Rex Hood (Dwight Drexal Hood) (1942-2018)
Rex Hood, of Grand Saline, Texas, was born on 14 August 1942 in Dallas, Texas to Aubrey Lee Hood, Sr. and Bettye Faye Nowlin in Dallas, Texas and died on 05 June 2018 in Dallas, Texas surrounded by those who knew him best and loved him most. Rex was given his Cherokee name, “Fire Hawk”, by his father’s family and was a member of the Southeastern Cherokee Council. He grew up in all of the best housing projects in Dallas, Texas and spent most of his long days from age 3 to 6, alone, at the Dallas Zoo on Marsalis Avenue, mostly hanging about with the primates, whom he loved dearly and later jokingly referred to as the family who raised him.
Rex attended Spence Junior High School in Dallas, Texas, where he met his best friend, Sandra Tully in 1956. They were 1960 graduates of North Dallas High School and were married on December 21, 1963 at Church of the Incarnation in Dallas, Texas. He entered Marine Corps boot camp (Parris Island) in 1961, at the age of 19 and had a long, prolific career as a reservist, retiring in October of 2002 with the rank of Chief Warrant Officer 5. Rex Hood loved his God, his Country and his Corps almost as much as he loved his own family.
Rex had a brilliant career in sales and in the lighting industry, but decided to return to school at age 58 to pursue a college degree. At the age of 61, cheered on by his family, he walked across the stage to receive his bachelor’s degree in business. At 65, he decided the bachelor’s degree wasn’t quite good enough and entered a master’s program, earning his MBA, three years later at the age of 68 from Columbia College. Thankfully, with his education complete, he had more time to devote to his martial arts training and earned his black belt in mixed martial arts at the age of 69. Grass never grew under this man’s feet.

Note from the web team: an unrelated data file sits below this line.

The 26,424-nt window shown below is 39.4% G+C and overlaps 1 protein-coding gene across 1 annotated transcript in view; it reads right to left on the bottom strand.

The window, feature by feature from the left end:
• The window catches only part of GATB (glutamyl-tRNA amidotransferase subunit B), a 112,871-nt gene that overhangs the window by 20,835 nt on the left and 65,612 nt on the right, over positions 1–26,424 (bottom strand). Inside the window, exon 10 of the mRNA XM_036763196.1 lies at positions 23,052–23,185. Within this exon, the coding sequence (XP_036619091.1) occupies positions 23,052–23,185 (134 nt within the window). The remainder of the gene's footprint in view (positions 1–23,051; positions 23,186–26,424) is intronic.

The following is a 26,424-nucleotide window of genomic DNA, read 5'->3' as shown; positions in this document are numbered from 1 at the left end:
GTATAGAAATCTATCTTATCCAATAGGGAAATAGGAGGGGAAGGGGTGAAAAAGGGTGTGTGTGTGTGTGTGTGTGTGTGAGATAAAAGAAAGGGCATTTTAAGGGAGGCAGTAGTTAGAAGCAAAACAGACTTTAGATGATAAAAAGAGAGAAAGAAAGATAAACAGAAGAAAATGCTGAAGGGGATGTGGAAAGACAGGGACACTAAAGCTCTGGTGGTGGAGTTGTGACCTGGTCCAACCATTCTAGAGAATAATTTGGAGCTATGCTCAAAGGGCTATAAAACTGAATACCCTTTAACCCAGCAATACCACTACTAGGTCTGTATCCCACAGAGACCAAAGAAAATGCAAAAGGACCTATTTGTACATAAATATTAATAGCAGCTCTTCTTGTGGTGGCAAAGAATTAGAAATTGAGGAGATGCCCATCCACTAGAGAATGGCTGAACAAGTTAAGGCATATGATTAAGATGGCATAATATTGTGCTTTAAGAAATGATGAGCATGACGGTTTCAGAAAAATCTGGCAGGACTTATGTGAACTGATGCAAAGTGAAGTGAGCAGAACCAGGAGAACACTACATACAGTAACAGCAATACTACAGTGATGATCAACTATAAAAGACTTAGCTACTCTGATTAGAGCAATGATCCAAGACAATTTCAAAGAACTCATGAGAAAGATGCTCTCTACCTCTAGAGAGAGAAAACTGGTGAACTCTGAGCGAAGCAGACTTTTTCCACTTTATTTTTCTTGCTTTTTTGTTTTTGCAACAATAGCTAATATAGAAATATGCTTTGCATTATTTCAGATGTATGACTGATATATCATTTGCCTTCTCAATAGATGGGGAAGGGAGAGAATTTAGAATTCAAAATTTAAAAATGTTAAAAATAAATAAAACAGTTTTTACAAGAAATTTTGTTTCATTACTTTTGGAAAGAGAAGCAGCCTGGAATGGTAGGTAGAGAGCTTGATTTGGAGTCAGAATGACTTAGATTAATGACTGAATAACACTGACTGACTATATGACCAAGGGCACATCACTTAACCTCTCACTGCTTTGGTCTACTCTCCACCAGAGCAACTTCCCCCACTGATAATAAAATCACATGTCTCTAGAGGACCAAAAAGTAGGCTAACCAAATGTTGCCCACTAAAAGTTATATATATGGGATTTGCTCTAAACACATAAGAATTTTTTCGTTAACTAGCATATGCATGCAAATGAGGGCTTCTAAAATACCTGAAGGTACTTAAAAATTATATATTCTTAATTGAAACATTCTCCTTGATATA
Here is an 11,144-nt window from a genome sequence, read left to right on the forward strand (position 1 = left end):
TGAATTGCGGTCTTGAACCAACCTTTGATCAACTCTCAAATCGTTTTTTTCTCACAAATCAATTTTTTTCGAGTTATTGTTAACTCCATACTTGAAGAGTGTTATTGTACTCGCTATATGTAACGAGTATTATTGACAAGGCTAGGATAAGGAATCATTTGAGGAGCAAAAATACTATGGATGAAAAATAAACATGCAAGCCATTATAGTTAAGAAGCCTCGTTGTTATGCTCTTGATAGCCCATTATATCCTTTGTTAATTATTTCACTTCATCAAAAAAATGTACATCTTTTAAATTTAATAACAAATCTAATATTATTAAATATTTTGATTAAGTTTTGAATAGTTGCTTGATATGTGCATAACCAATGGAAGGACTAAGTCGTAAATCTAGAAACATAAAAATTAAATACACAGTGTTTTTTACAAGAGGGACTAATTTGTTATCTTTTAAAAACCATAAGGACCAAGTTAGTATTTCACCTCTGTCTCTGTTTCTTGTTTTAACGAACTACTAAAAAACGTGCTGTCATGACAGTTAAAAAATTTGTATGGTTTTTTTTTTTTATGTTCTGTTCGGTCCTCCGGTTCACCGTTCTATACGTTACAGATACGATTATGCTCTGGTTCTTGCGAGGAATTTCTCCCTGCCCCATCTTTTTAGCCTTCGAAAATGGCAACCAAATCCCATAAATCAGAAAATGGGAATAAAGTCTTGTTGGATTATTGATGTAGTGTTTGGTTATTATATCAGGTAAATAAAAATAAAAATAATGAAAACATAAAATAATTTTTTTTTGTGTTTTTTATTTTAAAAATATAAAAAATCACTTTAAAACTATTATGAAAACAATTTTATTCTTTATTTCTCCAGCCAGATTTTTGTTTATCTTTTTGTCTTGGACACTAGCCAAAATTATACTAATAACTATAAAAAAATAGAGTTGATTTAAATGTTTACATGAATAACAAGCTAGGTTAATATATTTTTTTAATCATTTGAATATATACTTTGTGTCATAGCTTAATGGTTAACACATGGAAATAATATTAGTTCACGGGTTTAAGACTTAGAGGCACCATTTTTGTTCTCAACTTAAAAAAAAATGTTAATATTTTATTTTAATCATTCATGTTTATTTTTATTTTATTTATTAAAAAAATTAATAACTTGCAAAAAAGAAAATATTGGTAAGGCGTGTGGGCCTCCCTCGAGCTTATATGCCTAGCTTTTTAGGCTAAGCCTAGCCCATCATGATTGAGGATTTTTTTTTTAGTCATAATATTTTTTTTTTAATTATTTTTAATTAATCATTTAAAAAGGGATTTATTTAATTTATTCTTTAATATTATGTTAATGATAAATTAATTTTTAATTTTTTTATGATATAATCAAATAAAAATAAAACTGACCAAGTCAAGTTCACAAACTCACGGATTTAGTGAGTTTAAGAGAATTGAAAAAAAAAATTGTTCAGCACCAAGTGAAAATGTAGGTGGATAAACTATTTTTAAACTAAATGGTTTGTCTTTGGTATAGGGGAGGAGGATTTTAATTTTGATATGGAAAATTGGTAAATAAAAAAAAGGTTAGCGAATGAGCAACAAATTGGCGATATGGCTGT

He was a great lover of sports, with great talent and believed in children’s sports programs. Along with several friends, he helped create the Grand Saline Youth Foundation in Grand Saline, Texas and spent many years coaching the young boys of that community whom he loved fiercely. As an adult, he turned his attention to men’s slow pitch softball, where he coached and played for several decades, having fun, winning trophies, but more importantly, making a difference in young men’s lives.
Rex was a master story teller and will forever be remembered for his ability to captivate any audience with another tale, with the mischievous twinkle in his sky blue eyes and how outrageously he loved his family and friends.
Rex was preceded in death by his beloved son, Steven Drexal Hood; his father Aubrey Lee Hood; his mother Bettye Faye Nowlin Fairburn; his stepfather, Harvey Fairburn; his niece, Phyllis Cannon; his sister, Pamela Barber and his brother Aubrey Lee “Sonny” Hood, Jr.
He is survived by his wife of 54 years, Sandra Tully Hood; his daughter Stacia Hood Lankford and husband David; his son, Samuel Hood; his grandson, Ezekiel “Ez” McKim; his granddaughter, Devin Bragg; his great-granddaughter, Steven Alise Demus; his sister, Rose Villarreal and husband Frank; his uncle, Wayne Posey; nieces; nephews; great nieces; great nephews and host of beloved friends.
In the years to come, when you are telling stories of Rex, one day someone may look at you in disbelief and ask, “You mean this guy really lived?” You can smile and tell them, “Yeah. He REALLY lived.”
Memorial Service with Full Military Honors
Services will be held at Eubank Funeral Home, Canton, Texas Saturday, June 16 at 10 a.m.
Rex wore red every Friday in honor of the troops. If you wish, wear something red to his memorial service in his memory and in support of the United States Military.